#TerribleGardener introduction to Click and Grow

Jake Basford

Essex-boy living in Cardiff, Jake is a writer, PR/Media officer, and Social Media consultant.
Obsessed with video games, American culture and Buffy. Can usually be found at his laptop working.

Alright so here is the thing – I started wanting to garden as a child. I watched Blue Peter turn out beautiful gardens (which I had the privilege to actually visit, scoring an autograph from Katy Hill in my copy of Harry Potter), got involved in gardening projects at school, grew fascinated about allotments and listened intently to my mum going on about trying to grow tomatoes like her mother.

So I tried it the old fashioned way – by turning over the soil and planting some seeds – but it didn’t quite work.

Whilst the seeds took and the carrots grew, they became misshapen because of the soil type, and ended up coming out not at all like they looked in the many books on gardening we had.

I have successfully killed off more herbs than I care to count – by over-watering, under-watering, using inappropriate pot sizes and trying to rescue them when I should have just left them alone. We won’t even go into the time I tried urban-style gardening and produced accidental pygmy veg due to inappropriate potting arrangements.

When I spotted a friend from school tweeting about Click and Grow, it automatically brought back all these fears, ones which soon became allayed as I dug deeper for more information.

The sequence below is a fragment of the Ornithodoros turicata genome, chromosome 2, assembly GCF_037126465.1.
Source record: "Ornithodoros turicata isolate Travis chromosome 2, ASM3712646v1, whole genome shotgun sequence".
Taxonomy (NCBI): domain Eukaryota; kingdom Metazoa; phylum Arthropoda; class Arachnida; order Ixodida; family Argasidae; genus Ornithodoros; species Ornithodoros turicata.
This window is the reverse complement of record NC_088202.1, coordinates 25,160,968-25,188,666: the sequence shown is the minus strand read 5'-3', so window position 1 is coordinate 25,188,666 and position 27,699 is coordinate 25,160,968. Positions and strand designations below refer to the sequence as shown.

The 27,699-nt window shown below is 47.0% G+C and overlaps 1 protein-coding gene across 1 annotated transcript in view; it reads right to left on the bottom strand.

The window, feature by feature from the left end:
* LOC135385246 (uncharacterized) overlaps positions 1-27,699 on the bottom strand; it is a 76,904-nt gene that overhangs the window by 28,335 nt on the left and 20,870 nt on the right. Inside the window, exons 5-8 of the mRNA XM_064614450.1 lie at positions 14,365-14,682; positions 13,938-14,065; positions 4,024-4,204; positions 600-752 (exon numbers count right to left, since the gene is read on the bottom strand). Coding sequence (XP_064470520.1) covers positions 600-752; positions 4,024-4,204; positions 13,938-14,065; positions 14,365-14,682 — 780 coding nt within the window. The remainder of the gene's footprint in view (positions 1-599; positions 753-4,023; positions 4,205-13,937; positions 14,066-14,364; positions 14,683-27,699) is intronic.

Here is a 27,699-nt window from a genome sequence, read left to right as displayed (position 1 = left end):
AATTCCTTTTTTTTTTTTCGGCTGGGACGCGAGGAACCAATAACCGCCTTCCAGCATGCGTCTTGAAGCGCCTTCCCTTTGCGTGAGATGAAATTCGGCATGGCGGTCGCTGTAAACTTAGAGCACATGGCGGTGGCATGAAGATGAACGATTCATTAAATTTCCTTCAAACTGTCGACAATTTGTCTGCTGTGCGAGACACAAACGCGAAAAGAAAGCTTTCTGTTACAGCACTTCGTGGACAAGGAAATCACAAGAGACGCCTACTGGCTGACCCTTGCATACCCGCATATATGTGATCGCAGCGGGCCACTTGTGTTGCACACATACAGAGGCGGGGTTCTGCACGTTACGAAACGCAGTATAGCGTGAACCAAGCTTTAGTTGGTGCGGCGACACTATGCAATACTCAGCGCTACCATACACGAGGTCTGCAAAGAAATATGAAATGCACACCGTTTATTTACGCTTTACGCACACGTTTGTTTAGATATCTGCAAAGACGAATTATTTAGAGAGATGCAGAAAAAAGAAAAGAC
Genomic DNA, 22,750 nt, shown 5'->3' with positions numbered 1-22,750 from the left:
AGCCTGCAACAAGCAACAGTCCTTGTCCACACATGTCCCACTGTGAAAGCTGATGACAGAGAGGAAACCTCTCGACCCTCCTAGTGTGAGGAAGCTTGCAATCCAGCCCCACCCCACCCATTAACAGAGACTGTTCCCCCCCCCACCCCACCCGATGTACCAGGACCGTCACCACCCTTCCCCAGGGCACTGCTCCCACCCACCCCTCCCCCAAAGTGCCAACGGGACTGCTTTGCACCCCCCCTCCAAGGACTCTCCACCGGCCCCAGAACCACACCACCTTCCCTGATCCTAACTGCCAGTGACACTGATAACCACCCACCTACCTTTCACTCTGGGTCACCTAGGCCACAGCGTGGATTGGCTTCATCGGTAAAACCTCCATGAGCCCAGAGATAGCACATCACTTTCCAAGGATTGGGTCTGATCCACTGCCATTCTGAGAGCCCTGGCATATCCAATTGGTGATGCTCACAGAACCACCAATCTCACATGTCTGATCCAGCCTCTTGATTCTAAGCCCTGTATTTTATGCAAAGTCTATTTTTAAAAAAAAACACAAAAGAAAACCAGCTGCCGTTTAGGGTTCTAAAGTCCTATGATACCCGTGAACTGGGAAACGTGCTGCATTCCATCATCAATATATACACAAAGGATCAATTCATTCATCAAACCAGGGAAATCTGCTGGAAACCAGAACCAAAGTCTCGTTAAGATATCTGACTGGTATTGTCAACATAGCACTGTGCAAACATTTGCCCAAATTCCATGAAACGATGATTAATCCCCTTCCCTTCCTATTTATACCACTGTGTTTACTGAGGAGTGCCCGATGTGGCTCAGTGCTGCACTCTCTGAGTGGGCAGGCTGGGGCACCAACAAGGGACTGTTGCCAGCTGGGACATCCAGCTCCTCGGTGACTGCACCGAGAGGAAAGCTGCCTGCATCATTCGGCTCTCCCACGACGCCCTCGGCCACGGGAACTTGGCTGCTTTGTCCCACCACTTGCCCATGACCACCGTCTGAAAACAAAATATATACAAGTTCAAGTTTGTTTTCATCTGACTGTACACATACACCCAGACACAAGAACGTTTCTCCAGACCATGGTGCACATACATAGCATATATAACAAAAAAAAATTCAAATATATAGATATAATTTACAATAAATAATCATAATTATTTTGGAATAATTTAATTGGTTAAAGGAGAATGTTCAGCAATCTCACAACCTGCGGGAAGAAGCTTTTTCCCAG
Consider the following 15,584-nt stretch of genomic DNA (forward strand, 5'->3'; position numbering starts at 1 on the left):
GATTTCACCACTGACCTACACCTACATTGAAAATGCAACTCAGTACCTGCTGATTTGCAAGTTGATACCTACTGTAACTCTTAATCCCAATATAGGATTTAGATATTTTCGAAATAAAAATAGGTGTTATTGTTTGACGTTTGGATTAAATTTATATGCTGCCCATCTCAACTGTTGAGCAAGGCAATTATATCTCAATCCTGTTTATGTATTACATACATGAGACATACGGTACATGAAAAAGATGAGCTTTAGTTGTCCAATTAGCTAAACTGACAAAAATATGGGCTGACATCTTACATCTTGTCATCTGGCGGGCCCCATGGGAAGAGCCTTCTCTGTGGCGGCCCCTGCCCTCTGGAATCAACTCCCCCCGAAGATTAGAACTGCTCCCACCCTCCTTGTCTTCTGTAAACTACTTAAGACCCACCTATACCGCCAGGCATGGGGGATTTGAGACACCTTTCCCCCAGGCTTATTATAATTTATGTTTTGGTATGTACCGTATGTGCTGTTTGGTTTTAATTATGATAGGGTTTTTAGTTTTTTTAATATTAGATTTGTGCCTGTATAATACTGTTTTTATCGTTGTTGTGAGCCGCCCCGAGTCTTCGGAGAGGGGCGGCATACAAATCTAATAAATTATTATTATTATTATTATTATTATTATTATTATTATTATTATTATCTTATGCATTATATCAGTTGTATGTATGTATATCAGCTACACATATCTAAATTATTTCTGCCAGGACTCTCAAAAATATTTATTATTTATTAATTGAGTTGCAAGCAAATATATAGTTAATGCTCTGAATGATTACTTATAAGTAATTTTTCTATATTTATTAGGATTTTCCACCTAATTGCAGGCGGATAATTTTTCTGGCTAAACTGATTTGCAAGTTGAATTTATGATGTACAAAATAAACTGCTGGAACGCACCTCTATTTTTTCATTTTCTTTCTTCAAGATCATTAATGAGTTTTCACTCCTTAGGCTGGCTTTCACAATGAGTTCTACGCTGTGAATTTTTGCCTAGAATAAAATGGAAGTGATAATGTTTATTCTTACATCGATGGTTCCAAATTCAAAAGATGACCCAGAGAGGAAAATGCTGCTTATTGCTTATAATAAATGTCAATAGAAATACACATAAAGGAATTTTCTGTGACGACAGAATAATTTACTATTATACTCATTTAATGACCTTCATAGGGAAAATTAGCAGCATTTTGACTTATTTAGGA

Click and Grow is exactly what it says on the tin – you click the pieces together and it will grow.

No, seriously –  just click it together, plug it in, fill the water receptacle once a month and it will grow. Over a month on, I have a cute collection of baby herbs, basil, thyme and lemon balm.

You plug the Click and Grow in so that the herb garden (or whichever variety you go for) has a light source, as this helps regulate the UV the plant is getting so you can’t even kill it by not putting it in the right lighting environment. You can’t over- or under-water the plants, because the plants are all regulated by the machine itself, and you can check the water level on the receptacle by tapping it to make sure it is still floating – if it isn’t then just sling some water in again.

You get check-up emails from Click and Grow themselves asking if there are any issues, with all sorts of threats of ominous sounding lights that flash certain colours depending on the severity of the issue (which haven’t, thankfully, been needed). Once your tomato plant or herb garden has produced its crop, you can plant a new herb garden or one of the other plants you can grow through Click and Grow for a fraction of the price.

My experience with it so far has been very pleasant – it arrived with a US connection, but I have an adaptor I keep for emergencies (slash stolen off a mate), and since I live in a shared house there is a daily chance someone will switch it off (why keep a herb garden in your room?) but switches go back on so there is no drama there. In fact my housemates have been thrillingly lovely about my attempt to grow something in the kitchen other than mould.

I am a #TerribleGardener and so will be experimenting with different ways of killing/not killing plants over the next few months. If you have any plant stories you want sharing, or have an idea of a planting system that helps people like me not kill things (because let’s face it, life is not Infamous and we try not to kill things on purpose – hopefully!) let me know by emailing me at jakebasford@vadamagazine.com.

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